But another loud and prominent school is defending the GOP stance on reproductive rights, educational access, and the maintenance of inequality in pay. The policies are fine, this school maintains. They feel all that is needed a change in messaging so that even delicate-minded little women can understand how right they are. That seems to be the conclusion that Republican Charles Krauthammer reaches in his op-ed, ’’The Way Forward’’ in the Washington Post the day after the election. Rachel Maddow did a great job of capsuling the current effort to reflect and revise. Revision seems to be difficult for reactionaries.

bolwerk's avatar

@ETpro: Umberto Eco said something to the effect that reactionaries/authoritarians (his term is “Ur-Fascist,” the primal fascism that creeps up in politics and needs to be constantly challenged) have to have an enemy to motivate their followers. That enemy must be at once too strong, to be a threat, and too weak, to be contemptible so that the followers have something to feel superior to. The result is an inability to objectively evaluate the strengths and weaknesses of opponents, which quite possibly cost the GOP the election the other night.

ETpro's avatar

@bolwerk That’s extremely interesting. It meshes well with research on authoritarian followers pioneered by Dr. Robert Altemeyer at the University of Manitoba in Canada. His book, The Authoritarians is available free as a PDF. Dr. Altemeyer notes that while his research looked at right-wing authoritarianism, since that is the form it takes in the West, that his studies suggest Communist Countries would be heavily influenced by left-wing authoritarianism. He notes that his work to date shows both brands of authoritarians employ the same sort of fascist ideology.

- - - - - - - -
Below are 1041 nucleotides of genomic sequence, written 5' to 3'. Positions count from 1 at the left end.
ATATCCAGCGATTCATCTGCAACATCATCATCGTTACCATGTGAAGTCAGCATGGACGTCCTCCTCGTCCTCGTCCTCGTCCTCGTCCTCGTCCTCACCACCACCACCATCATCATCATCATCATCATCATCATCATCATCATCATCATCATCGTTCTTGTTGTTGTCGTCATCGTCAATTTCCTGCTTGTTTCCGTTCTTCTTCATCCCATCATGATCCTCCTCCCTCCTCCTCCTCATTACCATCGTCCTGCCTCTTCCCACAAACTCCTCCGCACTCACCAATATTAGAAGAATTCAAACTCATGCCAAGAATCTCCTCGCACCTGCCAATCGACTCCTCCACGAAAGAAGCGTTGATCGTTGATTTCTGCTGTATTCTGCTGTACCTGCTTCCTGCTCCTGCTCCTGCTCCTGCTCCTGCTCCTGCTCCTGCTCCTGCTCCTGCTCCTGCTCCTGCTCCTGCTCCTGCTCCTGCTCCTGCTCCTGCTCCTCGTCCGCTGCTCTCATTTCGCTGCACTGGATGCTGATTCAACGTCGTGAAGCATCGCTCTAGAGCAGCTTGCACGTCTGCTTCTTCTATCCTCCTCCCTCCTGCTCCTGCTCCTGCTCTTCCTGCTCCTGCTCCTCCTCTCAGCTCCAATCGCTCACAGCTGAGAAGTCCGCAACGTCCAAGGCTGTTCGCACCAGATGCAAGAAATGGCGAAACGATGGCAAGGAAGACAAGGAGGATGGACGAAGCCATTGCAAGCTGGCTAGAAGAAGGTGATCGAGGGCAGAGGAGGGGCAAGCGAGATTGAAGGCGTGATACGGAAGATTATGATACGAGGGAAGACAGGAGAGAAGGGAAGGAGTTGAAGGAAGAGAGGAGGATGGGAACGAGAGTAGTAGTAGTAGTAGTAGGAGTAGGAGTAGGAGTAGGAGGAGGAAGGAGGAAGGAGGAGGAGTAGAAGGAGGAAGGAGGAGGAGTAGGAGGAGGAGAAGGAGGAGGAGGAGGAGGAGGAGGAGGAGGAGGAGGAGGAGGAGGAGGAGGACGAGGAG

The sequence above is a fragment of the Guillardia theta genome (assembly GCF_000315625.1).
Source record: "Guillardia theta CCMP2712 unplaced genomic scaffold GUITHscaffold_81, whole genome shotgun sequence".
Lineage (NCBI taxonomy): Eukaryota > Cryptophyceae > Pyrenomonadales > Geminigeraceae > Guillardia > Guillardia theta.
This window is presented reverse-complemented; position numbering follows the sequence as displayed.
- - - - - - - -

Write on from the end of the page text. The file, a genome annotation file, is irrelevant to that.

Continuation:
Paradox25's avatar

Science does not discriminate and science is never wrong, but scientists and their hypothesisest/theories can be wrong. Does this mean that faith is more reliable than science because of this in my opinion; no. Also you don’t have to be religious to fall for the faith over reason trap either, and I think it’s a bit unfair to claim that if someone disagrees with your viewpoints it’s because they didn’t use critical thinking. Not everybody is Republican for the same reasons, just like not everybody believes there is a god/creator because of religious upbringing, blind faith or fear. I guess that stereotyping works both ways here.